import networkx as nx
import StringIO
import csv

#Bring in the edge list explicitly
#rawdata = '''"SLOVENIA","AUSTRIA",1200
#... etc

#We convert the rawdata string into a filestream
f = StringIO.StringIO(rawdata)
#..and then read it in as if it were a CSV file..
reader = csv.reader(f, delimiter=',')

def gNodeAdd(DG,nodelist,name):
    return DG,nodelist


DG = nx.DiGraph()

#Here's where we build the graph
for item in reader:
    #Even though import and export countries have the same name, we create a unique version depending on
    # whether the country is the importer or the exporter.
    if importTo not in nodelist:
    if exportFrom not in nodelist:

json = json.dumps(json_graph.node_link_data(DG))
#The "json" serialisation can then be passed to a d3js containing web page...

Once the JSON object is generated, it can be handed over to d3.js. The whole script is available here: EU Horse imports Sankey Diagram.

What this recipe shows is how we can chain together several different tools and techniques (Google spreadsheets, R, Python, d3.js) to create a visualisation with too much effort (honestly!). Each step is actually quite simple, and with practice can be achieved quite quickly. The trick to producing the visualisation becomes one of decomposing the problem, trying to find a path from the format the data is in to start with, to a form in which it can be passed directly to a visualisation tool such as the d3js Sankey plugin.

PS In passing, as well as the data tables that can be searched on Eurostat, I also found the Eurostat Yearbook, which (for the most recent release at least), includes data tables relating to reported items:

Eurostat Yearbook

So it seems that the more I look, the more and more places seems to making data that appears in reports available as data

Author: Tony Hirst

I'm a Senior Lecturer at The Open University, with an interest in #opendata policy and practice, as well as general web tinkering...

11 thoughts on “Reshaping Horse Import/Export Data to Fit a Sankey Diagram”

    1. @Bruce Thanks for the comment and for sharing that link – I think it’s really useful being able to demonstrate a variety of ways of getting these graphics out, given folk have different tool preferences sometimes can’t quite see how a technique using one tool may be relevant to them and their preferred choice of tool.

  1. Dear Tony,

    Great post, but yes too much work.

    If you are interested in more agricultural related statistic such as trade, production and resources, you can find them on FAOSTAT( which has an accompany R package FAOSTAT to download the trade data in both adjacency matrix and edge list form to save you time (Unfortunately the trade data are currently being reviewed and updated so it will not be available for several weeks.). We have trade data for 572 commodities for most member countries of FAO starting from 1960 if available.

    We also have a statistical yearbook produced entirely from R and LaTeX, any feedbacks on the book and the package are greatly appreciated.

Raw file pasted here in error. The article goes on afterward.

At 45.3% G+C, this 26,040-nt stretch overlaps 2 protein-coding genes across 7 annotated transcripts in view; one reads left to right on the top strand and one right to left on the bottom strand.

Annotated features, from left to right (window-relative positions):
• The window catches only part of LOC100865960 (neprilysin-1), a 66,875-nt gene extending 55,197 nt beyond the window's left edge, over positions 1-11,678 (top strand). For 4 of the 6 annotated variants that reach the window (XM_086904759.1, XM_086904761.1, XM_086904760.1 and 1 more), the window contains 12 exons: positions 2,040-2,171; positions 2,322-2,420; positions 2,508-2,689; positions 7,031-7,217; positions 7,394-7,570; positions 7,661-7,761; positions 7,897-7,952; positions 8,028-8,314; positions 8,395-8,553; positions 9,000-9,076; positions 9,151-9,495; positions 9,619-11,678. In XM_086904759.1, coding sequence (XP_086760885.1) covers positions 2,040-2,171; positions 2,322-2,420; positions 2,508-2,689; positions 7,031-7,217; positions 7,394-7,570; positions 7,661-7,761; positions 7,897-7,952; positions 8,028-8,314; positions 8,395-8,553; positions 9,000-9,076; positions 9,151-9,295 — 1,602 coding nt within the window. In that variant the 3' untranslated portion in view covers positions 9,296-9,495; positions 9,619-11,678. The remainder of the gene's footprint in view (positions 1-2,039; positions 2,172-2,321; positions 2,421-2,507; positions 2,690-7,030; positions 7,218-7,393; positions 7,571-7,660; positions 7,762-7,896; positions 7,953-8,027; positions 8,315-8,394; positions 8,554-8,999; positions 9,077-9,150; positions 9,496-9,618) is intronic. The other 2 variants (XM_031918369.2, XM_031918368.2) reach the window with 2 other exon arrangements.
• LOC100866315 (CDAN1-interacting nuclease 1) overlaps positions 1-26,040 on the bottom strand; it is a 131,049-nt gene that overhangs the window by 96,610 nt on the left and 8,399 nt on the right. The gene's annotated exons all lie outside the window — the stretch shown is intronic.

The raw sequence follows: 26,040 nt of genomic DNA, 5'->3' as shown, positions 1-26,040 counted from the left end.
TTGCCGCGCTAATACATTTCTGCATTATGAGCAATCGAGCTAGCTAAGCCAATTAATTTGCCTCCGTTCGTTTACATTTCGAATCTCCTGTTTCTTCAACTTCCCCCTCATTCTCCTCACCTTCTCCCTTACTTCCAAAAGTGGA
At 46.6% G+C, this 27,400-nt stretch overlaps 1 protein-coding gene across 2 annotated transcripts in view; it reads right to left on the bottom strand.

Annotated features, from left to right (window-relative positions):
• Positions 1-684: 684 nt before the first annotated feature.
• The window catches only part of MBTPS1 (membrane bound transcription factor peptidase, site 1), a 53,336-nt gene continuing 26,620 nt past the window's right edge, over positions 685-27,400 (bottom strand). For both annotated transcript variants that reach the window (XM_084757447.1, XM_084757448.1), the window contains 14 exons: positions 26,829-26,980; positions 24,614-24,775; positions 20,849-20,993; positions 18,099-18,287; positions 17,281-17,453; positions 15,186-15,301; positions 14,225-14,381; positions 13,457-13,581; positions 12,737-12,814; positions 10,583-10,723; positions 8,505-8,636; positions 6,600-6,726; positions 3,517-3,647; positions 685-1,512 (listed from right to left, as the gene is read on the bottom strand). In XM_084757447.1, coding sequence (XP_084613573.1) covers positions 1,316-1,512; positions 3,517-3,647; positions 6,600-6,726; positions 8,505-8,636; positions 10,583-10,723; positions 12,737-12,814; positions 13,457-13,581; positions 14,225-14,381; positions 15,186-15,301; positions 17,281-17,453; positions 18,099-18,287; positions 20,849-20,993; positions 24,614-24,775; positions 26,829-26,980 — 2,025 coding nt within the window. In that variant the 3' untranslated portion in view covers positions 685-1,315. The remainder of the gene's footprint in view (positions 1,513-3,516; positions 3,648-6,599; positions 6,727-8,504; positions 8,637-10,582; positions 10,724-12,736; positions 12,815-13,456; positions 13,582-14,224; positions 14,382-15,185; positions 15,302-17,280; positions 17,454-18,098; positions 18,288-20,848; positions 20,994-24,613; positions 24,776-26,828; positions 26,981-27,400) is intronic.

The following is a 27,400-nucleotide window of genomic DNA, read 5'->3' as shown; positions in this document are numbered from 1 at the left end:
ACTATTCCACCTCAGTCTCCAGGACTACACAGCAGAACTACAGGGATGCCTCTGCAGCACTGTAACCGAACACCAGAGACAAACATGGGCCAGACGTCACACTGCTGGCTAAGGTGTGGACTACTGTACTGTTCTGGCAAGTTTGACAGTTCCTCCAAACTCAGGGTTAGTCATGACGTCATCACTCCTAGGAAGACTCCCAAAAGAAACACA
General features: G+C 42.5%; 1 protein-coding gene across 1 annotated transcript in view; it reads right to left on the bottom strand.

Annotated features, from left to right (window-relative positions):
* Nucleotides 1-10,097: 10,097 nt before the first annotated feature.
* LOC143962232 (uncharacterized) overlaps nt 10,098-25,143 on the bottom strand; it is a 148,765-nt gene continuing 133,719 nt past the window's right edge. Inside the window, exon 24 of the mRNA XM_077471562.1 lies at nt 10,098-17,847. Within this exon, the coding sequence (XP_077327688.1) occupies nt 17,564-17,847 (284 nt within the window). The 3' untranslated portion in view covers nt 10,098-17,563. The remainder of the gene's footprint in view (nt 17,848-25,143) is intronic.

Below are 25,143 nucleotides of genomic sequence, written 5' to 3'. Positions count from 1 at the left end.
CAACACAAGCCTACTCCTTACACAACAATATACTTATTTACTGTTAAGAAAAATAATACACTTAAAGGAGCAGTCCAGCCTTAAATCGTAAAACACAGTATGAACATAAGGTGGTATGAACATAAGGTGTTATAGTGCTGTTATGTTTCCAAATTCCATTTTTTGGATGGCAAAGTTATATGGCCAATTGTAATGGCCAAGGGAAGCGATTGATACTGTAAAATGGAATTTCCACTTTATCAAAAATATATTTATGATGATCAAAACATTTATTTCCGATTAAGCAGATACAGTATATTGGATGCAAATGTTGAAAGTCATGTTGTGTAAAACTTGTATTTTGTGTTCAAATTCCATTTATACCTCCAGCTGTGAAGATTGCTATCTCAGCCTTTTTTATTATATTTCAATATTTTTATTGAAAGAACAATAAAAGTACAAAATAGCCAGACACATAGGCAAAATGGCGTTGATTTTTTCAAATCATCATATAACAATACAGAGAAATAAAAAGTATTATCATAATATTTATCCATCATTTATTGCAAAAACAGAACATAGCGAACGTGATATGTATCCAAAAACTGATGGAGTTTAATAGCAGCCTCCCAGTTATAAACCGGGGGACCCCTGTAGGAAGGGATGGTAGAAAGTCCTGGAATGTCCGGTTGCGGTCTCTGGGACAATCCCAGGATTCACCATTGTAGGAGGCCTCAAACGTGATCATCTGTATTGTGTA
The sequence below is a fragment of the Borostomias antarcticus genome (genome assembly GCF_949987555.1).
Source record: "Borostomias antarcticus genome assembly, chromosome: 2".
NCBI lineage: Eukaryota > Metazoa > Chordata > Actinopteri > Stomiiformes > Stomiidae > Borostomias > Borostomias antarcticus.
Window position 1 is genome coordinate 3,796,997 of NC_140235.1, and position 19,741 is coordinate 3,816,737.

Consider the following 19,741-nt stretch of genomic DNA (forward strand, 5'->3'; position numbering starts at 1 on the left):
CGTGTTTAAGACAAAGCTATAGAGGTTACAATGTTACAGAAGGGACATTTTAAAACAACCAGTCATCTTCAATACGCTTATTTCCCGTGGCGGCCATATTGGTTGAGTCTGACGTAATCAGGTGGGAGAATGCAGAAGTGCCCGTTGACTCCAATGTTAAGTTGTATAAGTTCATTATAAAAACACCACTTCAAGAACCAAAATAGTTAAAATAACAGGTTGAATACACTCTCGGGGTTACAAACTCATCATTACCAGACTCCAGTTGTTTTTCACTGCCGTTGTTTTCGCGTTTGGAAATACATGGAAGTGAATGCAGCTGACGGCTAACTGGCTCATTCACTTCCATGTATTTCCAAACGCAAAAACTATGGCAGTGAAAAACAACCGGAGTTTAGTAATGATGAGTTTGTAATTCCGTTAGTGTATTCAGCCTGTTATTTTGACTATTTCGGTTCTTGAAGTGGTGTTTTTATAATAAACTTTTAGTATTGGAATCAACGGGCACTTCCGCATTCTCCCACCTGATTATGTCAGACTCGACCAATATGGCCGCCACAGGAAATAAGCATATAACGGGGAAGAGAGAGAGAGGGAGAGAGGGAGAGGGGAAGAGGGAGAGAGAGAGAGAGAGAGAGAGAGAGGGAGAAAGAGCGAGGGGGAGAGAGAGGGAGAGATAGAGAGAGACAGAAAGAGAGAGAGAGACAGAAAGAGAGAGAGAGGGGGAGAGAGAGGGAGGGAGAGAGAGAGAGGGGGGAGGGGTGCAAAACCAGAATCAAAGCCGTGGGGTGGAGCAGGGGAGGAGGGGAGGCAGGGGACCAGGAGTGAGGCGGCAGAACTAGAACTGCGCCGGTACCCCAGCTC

1. Thanks for that tip Michael – will take a look. One thing that may promote the “worked use” of data is to see it being published in packages that play with data handling power tools, such as R. (For all its widespread use, Excel doesn’t really do it for me. Spreadsheets are too disorganised and too easy to mess up, as for example documented by EuSpRIG (, the European Spreadsheet Risks Interest Group …)

      1. Tony, exactly. This is why we took the initiates to develop the package so that our data can be downloaded for analysis without being contaminated by spreadsheet like tools.

        Furthermore, we think it is extremely important not only to publish these statistic, but also make them reproducible so researchers and analyst like you can make use of them and spread the knowledge!

        1. @Michael I totally agree:-) Do you know if you get much reuse? Got any case examples? I’ll definitely have a look at the package and try to do post on it:-)

        2. @Michael I’ve just been having a quick look at FAOstat3 site, and can find pathways to create custom XLS data downloads – but I don’t see any R packages? (Or are they under revision?)

          Looking round the site, it also got me wondering about the utility of delivering that sort of functionality in eg a Shiny [ ] application (with the data maybe being pulled in from the online database?) buit on top of/around an FAOstat library?

  2. @Tony,

    A documentation is available with the package

    vignette(“FAOSTAT”, package = “FAOSTAT”)

    There are no analysis case study, just a demonstration of how the package allow the user to find and download data from FAOSTAT. But I do have plans to make use of it and release some basic analysis weekly to demonstrate the use and publicize these data on my blog.

    The package was only released 20 days ago thus the link to the package and the yearbook are still under way.

    We used to have web application under the “analysis” tab but it is under revision (We are quite ambitious, so a lot of things are under revision and update to make it better =P), thanks for the suggestion and I think shiny is a good idea as well!

Comments are closed.

%d bloggers like this: